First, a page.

Jack Taylor and Sir Stanley Rous !

Acme Thunderer

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Re: Arthur Edward Ellis
« Reply #7 on: Mon 29 Jun 2020 19:23 »
I will go for the World Cup Final referees - George Reader, Jack Taylor, Howard Webb (or do you have to have died to be included?) or possibly Stanley Rous although he had many other strings to his bow



"...now including biographies of more than 60,000 men and women who died in or before the year 2016..."

Jack Taylor and Sir Stanley Rous !

Collect your virtual winnings from bmb, AT and JT  ;D
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JCFC

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Re: Arthur Edward Ellis
« Reply #8 on: Mon 29 Jun 2020 19:59 »
Both Denis Howell and Denis Thatcher would appear to be listed in the work, albeit not primarily for their refereeing. As a Rugby Union official, (he once was a Touch Judge in an international, I believe) Thatcher would have been unlikely to appear in Northern mining towns too often, if at all. Howell remained on the list when he was a Government minister, but did not take any matches from that point.

John Treleven

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Re: Arthur Edward Ellis
« Reply #9 on: Tue 30 Jun 2020 07:35 »
24th March 1956

France 14, England 9

https://www.youtube.com/watch?v=VVTE1s3LzXk

JohnCoyle

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Re: Arthur Edward Ellis
« Reply #10 on: Tue 30 Jun 2020 16:38 »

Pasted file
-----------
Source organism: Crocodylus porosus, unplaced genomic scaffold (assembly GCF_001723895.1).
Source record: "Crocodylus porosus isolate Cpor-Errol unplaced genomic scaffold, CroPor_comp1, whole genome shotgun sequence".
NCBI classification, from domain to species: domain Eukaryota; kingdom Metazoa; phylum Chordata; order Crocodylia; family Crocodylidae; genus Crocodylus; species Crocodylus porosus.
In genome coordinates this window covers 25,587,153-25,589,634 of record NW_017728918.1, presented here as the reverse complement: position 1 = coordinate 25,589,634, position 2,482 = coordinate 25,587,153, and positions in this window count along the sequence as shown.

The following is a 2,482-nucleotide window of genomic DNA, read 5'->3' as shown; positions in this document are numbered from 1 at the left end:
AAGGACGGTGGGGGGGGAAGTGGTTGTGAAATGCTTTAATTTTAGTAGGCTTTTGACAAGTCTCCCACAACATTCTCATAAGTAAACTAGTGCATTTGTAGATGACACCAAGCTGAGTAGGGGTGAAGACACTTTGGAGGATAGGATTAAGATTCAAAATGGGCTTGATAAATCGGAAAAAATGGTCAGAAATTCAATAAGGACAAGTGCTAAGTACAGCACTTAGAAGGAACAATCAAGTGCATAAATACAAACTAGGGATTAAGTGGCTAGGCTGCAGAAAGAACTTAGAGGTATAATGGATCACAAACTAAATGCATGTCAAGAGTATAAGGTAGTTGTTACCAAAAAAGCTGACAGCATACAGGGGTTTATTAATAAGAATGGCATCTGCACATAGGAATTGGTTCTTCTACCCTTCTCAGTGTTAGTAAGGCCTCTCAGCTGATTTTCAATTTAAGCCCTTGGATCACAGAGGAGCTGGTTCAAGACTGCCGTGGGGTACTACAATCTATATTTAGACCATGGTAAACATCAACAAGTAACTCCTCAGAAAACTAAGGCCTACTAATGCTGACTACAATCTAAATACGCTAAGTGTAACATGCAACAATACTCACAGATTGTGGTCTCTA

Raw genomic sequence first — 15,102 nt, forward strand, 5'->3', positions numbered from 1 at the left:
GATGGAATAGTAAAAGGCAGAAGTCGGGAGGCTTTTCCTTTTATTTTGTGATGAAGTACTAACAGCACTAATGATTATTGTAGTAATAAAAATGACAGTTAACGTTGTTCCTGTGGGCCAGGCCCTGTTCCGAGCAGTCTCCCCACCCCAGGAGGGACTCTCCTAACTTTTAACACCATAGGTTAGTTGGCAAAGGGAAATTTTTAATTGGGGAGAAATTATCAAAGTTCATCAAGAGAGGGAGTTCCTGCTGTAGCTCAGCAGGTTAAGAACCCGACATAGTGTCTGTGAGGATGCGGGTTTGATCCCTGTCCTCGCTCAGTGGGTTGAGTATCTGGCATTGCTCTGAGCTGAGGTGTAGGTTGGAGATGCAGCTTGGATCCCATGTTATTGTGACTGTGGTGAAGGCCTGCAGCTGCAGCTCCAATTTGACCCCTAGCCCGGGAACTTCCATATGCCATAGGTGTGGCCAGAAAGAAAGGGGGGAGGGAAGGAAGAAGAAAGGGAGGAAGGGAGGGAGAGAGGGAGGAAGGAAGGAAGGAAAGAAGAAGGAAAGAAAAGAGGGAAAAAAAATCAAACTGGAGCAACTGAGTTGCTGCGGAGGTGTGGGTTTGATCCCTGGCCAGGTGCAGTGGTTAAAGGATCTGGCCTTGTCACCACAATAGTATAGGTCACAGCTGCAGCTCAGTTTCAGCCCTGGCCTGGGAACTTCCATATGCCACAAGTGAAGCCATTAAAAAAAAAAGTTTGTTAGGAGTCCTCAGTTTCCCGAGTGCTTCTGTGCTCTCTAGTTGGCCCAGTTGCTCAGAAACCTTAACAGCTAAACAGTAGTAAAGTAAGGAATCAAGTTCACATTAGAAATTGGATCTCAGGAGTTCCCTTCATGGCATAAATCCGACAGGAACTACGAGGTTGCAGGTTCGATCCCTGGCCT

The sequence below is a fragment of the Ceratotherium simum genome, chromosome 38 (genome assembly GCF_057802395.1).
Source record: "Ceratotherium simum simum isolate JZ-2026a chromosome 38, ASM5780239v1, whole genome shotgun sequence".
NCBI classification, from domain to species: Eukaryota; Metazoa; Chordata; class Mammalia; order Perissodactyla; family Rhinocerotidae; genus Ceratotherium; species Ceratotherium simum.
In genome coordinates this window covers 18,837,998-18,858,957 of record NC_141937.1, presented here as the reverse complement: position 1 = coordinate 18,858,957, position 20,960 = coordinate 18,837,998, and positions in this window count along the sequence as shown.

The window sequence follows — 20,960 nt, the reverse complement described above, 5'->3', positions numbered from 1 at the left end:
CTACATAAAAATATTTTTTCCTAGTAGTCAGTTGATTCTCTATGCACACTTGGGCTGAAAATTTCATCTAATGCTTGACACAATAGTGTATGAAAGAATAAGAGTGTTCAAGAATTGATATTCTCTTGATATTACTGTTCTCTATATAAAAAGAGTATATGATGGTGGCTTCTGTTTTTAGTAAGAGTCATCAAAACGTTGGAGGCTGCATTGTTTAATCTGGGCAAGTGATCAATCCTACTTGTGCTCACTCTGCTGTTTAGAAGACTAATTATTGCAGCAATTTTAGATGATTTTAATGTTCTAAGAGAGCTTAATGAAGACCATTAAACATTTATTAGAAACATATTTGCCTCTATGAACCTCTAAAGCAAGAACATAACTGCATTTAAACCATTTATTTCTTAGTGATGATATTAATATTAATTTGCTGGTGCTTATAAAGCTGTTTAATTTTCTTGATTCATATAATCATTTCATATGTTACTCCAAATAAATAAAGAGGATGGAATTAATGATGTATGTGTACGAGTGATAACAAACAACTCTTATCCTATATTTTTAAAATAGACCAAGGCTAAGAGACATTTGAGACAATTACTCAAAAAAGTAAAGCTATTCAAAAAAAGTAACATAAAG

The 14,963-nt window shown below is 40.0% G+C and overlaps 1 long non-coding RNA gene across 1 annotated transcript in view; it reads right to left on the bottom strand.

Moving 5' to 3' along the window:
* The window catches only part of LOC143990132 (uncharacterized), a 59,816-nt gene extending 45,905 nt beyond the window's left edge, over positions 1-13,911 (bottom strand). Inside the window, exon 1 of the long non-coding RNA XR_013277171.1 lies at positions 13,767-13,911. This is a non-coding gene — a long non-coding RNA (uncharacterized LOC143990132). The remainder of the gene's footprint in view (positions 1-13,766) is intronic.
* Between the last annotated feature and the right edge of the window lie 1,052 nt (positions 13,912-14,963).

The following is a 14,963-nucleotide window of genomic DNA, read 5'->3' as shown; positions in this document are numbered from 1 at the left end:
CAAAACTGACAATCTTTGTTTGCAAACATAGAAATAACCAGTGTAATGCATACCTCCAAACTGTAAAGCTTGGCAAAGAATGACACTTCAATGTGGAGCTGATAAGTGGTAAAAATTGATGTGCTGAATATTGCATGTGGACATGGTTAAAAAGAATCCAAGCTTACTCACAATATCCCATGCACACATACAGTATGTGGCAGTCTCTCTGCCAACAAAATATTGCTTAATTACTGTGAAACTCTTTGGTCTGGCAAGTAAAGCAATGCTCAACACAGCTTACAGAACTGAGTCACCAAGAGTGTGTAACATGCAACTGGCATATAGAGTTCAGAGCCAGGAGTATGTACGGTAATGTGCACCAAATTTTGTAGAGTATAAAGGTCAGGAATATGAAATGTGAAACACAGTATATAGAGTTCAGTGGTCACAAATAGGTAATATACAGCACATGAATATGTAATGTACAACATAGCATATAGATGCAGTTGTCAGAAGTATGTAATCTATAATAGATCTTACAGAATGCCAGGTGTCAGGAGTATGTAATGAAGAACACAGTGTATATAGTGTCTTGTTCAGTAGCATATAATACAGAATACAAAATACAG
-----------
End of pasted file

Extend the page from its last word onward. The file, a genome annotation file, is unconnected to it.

I'm guessing Dennis Thatcher is the slightly taller chap who isn't balding on top. They seem well dressed for the occasion!

The father of someone I knew at University was a Welsh Rugby Union referee. Touch judge appointments for internationals were very much done on buggins turn. He was due to get an appointment the very year that they started appointing neutral TJs. Very bad luck!

Timbo

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Re: Arthur Edward Ellis
« Reply #11 on: Tue 30 Jun 2020 21:49 »
Denis Howell and Denis Thatcher? (Timbo did not specify the code.) But S F Rous seems more likely.


I am not sure what went amiss with my search, but Denis Howell is in the ODNB. And he is mentioned as a referee. I'll play with the search engine at the weekend to see who else might be lurking.

Apologies for my error !   

JCFC

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Re: Arthur Edward Ellis
« Reply #12 on: Wed 01 Jul 2020 09:22 »
Good heavens, Timbo - no apology is required! Your material is very interesting.